When I think back now, I realise that I always associated Dad with colours. When he was around, my life was a golden colour, like a glorious sun breaking out from behind a dark cloud, but when he was in hospital, it was the dull grey of a dismal, rainy day. I remember sitting on the grassy slopes outside Ward 12/13 of Greenslopes playing with the toads that were in abundance, (the very thought sends shivers down my spine now), oblivious to the incapacity my father lived with, while my mother sat inside talking softly to him.
He was a kind and gentle man who never so much as raised his voice to me as far as I can recall, although like any child I probably deserved it at some time or other. He had other ways of chastisement that left more of an impression than any physical punishment.
There was one time when on my way to the swimming pool, the sight of a beautiful doll in a shop window caused me to forget all about my planned swim. I ran back home to ask if I could have the doll, as any five-year-old would do. A handful of wooden clothes pegs that I’d drawn smiling faces on were the closest thing I had to dolls, and this doll dressed in a flowing wedding dress, had all the physical attributes my peg family didn’t have. I instantly and desperately wanted it.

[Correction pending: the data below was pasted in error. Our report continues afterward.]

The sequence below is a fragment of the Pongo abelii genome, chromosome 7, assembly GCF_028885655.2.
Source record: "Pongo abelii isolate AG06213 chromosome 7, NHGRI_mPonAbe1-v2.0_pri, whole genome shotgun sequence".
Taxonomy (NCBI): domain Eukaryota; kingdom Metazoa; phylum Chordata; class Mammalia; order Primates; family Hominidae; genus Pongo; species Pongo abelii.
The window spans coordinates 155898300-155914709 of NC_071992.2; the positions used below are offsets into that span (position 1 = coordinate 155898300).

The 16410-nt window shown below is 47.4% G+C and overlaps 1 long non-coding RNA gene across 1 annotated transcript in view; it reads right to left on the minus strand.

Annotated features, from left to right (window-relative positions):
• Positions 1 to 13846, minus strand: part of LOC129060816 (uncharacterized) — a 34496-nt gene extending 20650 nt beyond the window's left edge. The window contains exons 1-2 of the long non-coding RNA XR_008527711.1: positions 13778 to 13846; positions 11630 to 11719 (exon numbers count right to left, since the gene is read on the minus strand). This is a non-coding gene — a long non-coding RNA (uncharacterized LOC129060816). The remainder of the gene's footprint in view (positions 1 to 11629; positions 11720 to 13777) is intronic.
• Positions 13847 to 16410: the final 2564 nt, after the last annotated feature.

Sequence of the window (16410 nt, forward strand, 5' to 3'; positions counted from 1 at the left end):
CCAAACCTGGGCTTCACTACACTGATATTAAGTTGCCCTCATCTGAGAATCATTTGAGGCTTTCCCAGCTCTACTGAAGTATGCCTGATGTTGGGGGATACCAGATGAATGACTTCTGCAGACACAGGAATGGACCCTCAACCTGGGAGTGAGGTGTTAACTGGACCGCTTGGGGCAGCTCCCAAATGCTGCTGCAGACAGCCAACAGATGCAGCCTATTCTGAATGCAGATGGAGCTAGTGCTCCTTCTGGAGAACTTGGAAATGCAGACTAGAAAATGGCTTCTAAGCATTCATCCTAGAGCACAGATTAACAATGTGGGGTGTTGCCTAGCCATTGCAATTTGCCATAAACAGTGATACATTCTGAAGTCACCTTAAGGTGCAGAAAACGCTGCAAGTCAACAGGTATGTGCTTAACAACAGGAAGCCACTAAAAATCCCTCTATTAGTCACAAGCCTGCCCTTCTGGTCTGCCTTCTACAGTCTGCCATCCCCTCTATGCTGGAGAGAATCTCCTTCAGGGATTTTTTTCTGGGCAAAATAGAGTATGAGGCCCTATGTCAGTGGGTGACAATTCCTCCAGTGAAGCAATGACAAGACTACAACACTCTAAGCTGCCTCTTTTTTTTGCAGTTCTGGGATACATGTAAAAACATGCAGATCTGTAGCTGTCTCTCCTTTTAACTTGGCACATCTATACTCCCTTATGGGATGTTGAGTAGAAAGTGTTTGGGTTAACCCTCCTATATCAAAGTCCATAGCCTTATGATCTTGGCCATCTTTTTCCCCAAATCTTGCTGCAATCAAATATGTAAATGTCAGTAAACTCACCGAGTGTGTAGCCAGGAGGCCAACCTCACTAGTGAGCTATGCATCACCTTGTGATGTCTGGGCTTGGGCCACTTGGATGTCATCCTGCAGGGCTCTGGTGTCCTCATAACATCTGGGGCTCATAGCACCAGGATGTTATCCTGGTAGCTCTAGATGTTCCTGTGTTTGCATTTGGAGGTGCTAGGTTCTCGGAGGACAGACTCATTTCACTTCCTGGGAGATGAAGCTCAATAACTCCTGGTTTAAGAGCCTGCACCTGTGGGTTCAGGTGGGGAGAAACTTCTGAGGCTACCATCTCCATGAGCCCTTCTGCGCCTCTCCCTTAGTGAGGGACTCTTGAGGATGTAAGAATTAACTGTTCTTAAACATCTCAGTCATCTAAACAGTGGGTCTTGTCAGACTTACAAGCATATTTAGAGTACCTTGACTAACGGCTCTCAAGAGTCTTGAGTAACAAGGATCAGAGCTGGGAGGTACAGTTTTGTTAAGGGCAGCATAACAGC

Finding no one at home, but seeing Mum’s purse in the kitchen, I searched through it to find the ten-shilling note that matched the price tag I had seen. Not even thinking about how I would pass this new addition off at home later on, I raced back to the shop only to find that someone else had bought the doll in the meantime.
Too dejected to continue on to the swimming pool, and fully intending to return the money to my mother’s purse, I arrived home only to find Dad in the kitchen fully aware of the missing money. The disappointment in his eyes sent a knife through my heart. As he knelt down to look straight at me, he asked quietly, “Why did you do it?”
This question was all the punishment I needed. I realized that I hadn’t measured up to his ideal of me and that taking the money was something he hadn’t expected of me. I knew I’d let him down and no spanking was required as I silently vowed never to do anything like that again. I realise now just how much money was involved in this act of petty larceny. It must have been divine providence that the doll had already been sold, so that I never had the opportunity to spend what must have been a large part of their week’s income on something so trivial.